Great Lakes Region
Geography and human ingenuity combined to create the impressive inland waterway of the Saint Lawrence and Great Lakes. This 3,700 kilometre artery connects the industrial heartland of North America to the world. Feeding trade along this route are fifteen major international ports, and about fifty smaller ones.
The Great Lakes region is the most heavily populated area in Canada; millions of people live nearby this essential maritime transportation route. In fact, the cargo ships are part of the reason that the population is there: it is estimated that the Great Lakes/St. Lawrence waterway system supports 115,000 direct and indirect jobs in Canada and the United States.
It is vital to the North American economy that marine traffic on this waterway flows smoothly. Even a relatively minor incident could have a major impact on this important route. A bump on a canal lock, docking facility, or bridge support could severely constrain commercial activity in the surrounding region, jeopardizing livelihoods. In 1985, the closure of a lock on the Welland Canal halted marine traffic for two weeks, a problem which would be even more serious now, with many companies relying on "just-in-time" inventory management. The impact is not just local, but reverberates through the entire industrial heartland.
Some of the cargo that travels this heavily populated area requires very careful handling. In a typical year, just under two million tonnes of petroleum and chemical products move through the Seaway and the Great Lakes. Either a collision or the grounding of a ship carrying such cargo could cause serious environmental damage. In 1990, a ship carrying petroleum products blew up on the Saginaw River, killing one person, injuring several others, and spilling thousands of gallons of oil.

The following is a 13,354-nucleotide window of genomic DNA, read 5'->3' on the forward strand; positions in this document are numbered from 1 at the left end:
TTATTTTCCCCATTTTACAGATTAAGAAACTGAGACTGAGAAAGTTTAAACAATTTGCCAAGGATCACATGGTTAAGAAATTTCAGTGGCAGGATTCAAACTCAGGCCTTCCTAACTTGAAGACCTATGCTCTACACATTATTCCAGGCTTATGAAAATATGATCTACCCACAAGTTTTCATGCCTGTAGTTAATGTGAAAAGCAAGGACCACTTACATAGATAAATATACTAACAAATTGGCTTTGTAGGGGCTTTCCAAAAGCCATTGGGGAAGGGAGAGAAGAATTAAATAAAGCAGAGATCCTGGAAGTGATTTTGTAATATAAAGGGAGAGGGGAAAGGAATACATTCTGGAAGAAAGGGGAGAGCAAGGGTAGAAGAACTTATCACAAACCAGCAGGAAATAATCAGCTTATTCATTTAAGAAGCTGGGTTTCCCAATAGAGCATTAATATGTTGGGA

Many municipalities and industries get their drinking water from the same waters used by shipping. Recreational boaters are enthusiastic users of the lakes, generating a whole other stream of economic activity. The huge ecosystem of the Great Lakes is already under pressure from pollutants, from invasive species such as zebra mussels, and from demands for water: it is important that marine navigation not add to this stress.
The bottoms of the Great Lakes are strewn with ships that fell prey to the violent and unpredictable storms that descend on the region. Because of its position at the centre of the North American landmass, this is where major weather systems spawned by the northern and southern parts of the continent and both coasts collide. The Great Lakes themselves are large enough to be weather factories, with temperature differentials between the water and air resulting in adverse weather conditions. Fluctuating water levels significantly change the threat profile of submerged hazards, such as rocks or shoals.
There are many challenges to navigating the Great Lakes. The local knowledge and expertise provided by the region's 50 or so Canadian marine pilots safeguards the great flow of goods feeding a vibrant economy, while at the same time helping to protect lives and the environment.
For further information about marine pilotage on the St. Lawrence Seway, please also consult the website of the Corporation des Pilotes du Fleuve et de la Voie maritime du Saint-Laurent.